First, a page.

Japan's central bank chief warned on Thursday it is "likely" that an inflation target already running four years late would be delayed once again.
Bank of Japan (BoJ) governor Haruhiko Kuroda added that policymakers would not slow down their monetary easing programme until their two-percent goal had been achieved.
"It's likely that the timing of exceeding two percent inflation in a stable manner will be later than" March 2019, Bank of Japan governor Haruhiko Kuroda told reporters Thursday.
The figure is seen as crucial to ending years of deflation and putting Japan's torpid economy on a stable path.
Kuroda's comments come as the US central bank raises interest rates while speculation swirls that the European Central Bank is considering backing off its own stimulus by turning off the taps on massive bond-buying or raising borrowing costs from historic lows.
The BoJ -- which trimmed its annual inflation forecast Thursday after a two-day meeting -- had already been forced to push back its price target several times, having set an original date of March 2015.
"Governor Kuroda poured cold water on expectations of tighter policy in the post-meeting press conference," research house Capital Economics said in a commentary.
"Today's downward forecast adjustment highlights that the Bank is still struggling to lift inflation
"What's more, we believe that the Bank remains too optimistic about inflation," it added.
Policymakers on Thursday lowered their inflation forecast to 1.4 percent for the fiscal year to March 2018 from an earlier estimate of 1.5 percent.
After wrapping up its meeting Thursday, the bank kept monetary policy unchanged and issued a relatively upbeat view on the world's number three economy, slightly upgrading its annual growth outlook.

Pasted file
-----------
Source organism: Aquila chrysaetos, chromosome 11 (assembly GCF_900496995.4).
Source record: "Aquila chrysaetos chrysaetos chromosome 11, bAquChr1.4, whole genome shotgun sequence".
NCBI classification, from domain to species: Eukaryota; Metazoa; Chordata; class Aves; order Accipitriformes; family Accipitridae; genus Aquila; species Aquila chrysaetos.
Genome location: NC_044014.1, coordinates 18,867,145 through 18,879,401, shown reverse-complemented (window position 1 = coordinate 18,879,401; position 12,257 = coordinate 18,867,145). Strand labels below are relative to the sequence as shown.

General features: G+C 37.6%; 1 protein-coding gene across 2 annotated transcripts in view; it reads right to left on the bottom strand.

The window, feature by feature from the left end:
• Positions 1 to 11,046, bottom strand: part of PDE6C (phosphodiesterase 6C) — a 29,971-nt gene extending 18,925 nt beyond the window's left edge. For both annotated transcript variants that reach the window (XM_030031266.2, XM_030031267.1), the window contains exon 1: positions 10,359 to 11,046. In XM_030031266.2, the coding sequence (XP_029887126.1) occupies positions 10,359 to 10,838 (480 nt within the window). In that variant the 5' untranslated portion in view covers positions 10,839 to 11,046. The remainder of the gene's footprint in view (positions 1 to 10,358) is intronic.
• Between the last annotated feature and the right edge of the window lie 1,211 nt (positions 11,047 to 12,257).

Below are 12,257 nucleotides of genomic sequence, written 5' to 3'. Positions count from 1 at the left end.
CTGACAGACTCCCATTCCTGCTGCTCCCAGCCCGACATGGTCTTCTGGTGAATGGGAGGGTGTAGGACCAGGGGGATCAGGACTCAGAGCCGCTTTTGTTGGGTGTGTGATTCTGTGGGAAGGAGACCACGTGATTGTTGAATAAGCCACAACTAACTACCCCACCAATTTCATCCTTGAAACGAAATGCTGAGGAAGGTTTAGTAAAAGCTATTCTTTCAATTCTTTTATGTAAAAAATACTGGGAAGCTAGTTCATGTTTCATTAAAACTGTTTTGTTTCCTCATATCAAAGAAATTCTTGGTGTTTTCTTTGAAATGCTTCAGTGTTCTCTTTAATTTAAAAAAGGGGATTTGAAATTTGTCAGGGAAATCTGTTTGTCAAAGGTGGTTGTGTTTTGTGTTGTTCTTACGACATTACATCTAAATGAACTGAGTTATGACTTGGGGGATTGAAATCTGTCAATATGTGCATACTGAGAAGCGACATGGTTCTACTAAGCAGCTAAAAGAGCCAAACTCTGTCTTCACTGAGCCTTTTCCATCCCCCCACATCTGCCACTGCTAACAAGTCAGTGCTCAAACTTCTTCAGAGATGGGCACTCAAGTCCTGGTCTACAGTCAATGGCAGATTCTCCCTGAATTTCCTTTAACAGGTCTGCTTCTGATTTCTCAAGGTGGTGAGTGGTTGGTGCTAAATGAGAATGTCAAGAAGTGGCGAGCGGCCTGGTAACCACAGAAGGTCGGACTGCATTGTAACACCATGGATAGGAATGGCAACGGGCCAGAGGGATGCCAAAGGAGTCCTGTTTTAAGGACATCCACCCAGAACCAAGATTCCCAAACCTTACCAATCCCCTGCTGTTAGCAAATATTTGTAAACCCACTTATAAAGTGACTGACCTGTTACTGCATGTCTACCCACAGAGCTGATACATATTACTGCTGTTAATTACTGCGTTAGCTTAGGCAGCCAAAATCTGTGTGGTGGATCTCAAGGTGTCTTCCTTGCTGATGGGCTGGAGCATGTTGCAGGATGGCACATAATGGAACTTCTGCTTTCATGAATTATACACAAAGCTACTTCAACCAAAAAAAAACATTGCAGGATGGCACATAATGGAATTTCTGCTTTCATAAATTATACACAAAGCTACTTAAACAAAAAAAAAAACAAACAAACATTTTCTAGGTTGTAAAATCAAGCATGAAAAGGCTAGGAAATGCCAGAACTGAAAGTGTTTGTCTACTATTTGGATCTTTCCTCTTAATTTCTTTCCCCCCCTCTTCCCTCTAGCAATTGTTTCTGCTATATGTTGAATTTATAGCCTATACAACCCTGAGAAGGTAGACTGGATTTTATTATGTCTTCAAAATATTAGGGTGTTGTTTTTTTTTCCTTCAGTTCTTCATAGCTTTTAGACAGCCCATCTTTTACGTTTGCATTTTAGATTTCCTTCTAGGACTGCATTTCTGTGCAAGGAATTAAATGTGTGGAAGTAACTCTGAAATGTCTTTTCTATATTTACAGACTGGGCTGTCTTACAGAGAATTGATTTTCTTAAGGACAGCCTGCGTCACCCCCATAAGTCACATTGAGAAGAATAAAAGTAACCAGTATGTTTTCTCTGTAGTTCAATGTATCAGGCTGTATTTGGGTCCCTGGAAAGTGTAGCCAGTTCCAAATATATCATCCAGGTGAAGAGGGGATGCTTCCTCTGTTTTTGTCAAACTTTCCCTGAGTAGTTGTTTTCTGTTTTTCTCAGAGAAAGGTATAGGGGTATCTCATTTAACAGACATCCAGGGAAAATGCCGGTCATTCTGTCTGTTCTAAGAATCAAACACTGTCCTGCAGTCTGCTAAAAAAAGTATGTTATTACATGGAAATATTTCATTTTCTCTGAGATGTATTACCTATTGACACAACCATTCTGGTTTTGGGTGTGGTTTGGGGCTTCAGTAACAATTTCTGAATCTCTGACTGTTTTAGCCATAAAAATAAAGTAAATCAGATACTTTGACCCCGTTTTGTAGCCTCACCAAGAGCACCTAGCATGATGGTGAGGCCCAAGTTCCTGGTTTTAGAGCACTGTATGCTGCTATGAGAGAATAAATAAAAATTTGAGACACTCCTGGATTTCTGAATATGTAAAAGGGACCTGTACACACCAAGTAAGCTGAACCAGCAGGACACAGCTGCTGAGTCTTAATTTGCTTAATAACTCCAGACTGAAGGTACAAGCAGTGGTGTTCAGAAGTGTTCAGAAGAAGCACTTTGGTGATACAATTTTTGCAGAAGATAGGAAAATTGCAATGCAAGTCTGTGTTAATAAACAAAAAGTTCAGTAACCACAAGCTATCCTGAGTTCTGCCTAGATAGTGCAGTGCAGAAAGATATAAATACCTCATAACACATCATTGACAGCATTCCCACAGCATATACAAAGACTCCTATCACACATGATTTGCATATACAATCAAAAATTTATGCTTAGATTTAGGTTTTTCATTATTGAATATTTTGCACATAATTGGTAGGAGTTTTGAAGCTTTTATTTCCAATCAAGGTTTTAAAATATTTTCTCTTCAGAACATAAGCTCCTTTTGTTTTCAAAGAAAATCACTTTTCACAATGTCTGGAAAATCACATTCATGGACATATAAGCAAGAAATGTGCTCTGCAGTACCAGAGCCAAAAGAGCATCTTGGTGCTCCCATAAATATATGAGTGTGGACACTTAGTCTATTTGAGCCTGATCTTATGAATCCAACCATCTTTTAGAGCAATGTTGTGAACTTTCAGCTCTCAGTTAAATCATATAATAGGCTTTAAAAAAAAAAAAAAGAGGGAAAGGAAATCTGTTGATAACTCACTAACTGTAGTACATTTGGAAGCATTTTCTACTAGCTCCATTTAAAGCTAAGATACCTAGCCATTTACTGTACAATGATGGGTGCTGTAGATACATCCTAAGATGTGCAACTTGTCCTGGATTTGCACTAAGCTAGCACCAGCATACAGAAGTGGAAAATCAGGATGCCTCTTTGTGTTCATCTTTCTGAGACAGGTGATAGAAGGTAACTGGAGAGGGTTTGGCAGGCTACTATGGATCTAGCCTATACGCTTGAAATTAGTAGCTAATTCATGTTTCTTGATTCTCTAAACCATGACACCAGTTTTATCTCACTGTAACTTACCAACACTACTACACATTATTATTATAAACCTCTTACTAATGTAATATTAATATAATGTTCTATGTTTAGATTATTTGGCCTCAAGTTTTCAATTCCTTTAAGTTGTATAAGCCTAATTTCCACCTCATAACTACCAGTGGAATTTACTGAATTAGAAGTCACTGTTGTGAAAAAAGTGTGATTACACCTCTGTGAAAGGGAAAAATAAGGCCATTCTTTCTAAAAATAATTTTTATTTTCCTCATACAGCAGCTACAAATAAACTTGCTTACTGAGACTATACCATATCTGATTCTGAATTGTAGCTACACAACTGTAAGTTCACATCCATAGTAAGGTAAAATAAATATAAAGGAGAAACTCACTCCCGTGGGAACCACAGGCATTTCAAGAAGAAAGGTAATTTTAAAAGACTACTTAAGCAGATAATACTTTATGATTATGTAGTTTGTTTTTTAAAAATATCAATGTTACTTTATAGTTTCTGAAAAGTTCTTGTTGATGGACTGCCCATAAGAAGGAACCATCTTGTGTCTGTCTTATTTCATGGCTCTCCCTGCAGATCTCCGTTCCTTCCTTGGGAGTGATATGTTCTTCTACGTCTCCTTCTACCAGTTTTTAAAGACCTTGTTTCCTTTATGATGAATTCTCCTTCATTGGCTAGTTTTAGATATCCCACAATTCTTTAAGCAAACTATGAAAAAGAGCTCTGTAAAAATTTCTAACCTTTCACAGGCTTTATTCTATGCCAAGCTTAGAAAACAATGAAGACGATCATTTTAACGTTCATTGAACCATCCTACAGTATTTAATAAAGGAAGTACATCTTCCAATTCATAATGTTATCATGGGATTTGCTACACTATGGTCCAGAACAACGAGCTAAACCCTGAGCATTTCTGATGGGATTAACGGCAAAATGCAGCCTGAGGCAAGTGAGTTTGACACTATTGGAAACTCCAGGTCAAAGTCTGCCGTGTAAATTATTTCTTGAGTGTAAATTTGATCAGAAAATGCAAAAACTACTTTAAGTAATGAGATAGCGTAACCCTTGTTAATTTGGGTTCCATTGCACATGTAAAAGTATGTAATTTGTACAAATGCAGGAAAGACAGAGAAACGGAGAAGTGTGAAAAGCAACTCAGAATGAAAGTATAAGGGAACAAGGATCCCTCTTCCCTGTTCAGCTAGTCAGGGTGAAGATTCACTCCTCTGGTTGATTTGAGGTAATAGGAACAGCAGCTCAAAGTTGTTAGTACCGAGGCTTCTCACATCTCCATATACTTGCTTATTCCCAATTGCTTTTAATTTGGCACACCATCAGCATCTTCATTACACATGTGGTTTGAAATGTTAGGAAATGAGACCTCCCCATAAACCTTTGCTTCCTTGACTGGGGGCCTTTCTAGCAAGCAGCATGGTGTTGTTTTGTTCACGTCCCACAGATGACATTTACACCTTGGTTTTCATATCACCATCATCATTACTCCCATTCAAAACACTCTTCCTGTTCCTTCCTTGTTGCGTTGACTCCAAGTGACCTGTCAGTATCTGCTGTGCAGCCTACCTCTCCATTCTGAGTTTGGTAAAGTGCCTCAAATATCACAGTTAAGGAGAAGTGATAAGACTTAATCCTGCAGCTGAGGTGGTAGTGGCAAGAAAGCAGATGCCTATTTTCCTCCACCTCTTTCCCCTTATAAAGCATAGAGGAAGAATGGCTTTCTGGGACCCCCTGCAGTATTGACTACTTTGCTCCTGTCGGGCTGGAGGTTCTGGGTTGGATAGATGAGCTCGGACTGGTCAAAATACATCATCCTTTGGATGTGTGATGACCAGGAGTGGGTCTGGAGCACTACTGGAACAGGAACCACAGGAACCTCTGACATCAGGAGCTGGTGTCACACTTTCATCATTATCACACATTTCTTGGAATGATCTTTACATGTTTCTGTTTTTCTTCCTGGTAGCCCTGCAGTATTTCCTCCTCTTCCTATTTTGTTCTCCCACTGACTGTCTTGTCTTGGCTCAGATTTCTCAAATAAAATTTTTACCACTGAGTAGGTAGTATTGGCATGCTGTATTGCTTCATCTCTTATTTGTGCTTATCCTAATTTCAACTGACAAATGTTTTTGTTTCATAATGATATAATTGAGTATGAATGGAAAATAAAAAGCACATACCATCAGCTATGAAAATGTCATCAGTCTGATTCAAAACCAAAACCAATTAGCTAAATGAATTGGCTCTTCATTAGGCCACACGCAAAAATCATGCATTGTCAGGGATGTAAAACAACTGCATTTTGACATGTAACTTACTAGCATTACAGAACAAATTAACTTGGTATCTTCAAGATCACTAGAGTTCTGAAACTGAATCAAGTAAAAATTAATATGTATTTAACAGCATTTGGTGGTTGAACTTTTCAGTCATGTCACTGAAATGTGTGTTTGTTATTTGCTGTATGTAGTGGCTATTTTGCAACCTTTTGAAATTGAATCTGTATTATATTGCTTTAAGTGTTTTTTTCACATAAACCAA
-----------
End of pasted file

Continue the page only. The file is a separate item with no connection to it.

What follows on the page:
The BoJ raised its economic growth forecast for the current fiscal year to 1.6 percent from 1.5 percent earlier.
It also left its massive 80 trillion yen ($719 billion) annual asset-purchase scheme unchanged and said it would press on with a plan to keep the yield on government 10-year bonds around zero.
Both measures are central to the bank's efforts to hike consumer prices and stimulate the economy.
This month, the International Monetary Fund (IMF) raised its growth forecast for Japan's economy this year and next, citing a pickup in exports, but it warned that a shrinking labour force and below-forecast inflation would curb longer-term expansion.
Prime Minister Shinzo Abe swept to power in late 2012 on a pledge to conquer deflation and create a lasting recovery through a growth plan dubbed Abenomics.
The scheme -- a mix of aggressive monetary easing and huge government spending along with reforms to the economy -- stoked a stock market rally as it weakened the yen and fattened corporate profits.
But its effect on the wider economy has been less dramatic, with promised reforms slow in coming.